**Inner and Outer Automorphisms**

In some categories—notably groups, rings, and Lie algebras—it is possible to separate automorphisms into two types, called "inner" and "outer" automorphisms.

In the case of groups, the inner automorphisms are the conjugations by the elements of the group itself. For each element *a* of a group *G*, conjugation by *a* is the operation φ_{a} : *G* → *G* given by (or *a*−1*ga*; usage varies). One can easily check that conjugation by *a* is a group automorphism. The inner automorphisms form a normal subgroup of Aut(*G*), denoted by Inn(*G*); this is called Goursat's lemma.

The other automorphisms are called outer automorphisms. The quotient group Aut(*G*) / Inn(*G*) is usually denoted by Out(*G*); the non-trivial elements are the cosets that contain the outer automorphisms.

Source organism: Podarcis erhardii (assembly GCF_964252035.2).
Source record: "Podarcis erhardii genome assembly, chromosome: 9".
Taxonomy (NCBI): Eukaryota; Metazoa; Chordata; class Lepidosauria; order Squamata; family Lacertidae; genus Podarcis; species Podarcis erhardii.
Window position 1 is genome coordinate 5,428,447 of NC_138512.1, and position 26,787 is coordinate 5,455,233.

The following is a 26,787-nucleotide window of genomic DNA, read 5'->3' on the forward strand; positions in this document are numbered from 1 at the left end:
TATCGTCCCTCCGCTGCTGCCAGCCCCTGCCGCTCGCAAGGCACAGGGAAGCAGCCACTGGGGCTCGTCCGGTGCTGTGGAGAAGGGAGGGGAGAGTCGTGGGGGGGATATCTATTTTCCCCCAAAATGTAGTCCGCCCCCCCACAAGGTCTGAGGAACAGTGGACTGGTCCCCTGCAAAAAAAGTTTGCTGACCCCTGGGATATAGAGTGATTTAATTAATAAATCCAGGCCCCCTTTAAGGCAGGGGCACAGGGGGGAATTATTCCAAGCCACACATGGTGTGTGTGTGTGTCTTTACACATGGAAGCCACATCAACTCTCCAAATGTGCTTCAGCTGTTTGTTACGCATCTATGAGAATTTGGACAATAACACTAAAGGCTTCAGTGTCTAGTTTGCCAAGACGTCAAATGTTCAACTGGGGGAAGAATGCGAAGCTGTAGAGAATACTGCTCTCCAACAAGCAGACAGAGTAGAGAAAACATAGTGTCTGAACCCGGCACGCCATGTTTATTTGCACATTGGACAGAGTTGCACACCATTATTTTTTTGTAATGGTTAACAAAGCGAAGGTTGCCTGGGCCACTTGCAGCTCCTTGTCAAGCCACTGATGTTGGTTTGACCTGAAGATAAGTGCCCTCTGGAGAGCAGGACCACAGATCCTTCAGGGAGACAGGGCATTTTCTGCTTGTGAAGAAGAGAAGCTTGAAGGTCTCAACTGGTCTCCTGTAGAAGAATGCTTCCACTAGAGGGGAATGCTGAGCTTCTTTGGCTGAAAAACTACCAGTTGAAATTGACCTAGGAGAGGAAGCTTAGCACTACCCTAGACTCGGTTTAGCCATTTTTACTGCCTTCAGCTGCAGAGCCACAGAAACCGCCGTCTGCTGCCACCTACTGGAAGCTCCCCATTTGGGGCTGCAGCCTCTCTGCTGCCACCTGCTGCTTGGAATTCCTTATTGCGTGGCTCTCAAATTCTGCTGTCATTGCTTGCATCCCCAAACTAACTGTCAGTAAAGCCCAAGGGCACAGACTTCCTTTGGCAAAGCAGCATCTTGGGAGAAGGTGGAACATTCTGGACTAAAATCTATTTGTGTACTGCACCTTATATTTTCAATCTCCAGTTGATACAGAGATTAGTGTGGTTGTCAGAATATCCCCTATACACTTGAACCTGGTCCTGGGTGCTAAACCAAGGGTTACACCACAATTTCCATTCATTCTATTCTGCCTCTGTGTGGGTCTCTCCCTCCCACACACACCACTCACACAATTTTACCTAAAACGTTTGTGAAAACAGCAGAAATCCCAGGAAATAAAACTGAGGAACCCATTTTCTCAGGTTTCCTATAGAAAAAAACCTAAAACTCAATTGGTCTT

The same definition holds in any unital ring or algebra where *a* is any invertible element. For Lie algebras the definition is slightly different.

Read more about this topic: Automorphism

### Famous quotes containing the word outer:

“The guarantee that our self enjoys an intended relation to the *outer* world is most, if not all, we ask from religion. God is the self projected onto reality by our natural and necessary optimism. He is the not-me personified.”

—John Updike (b. 1932)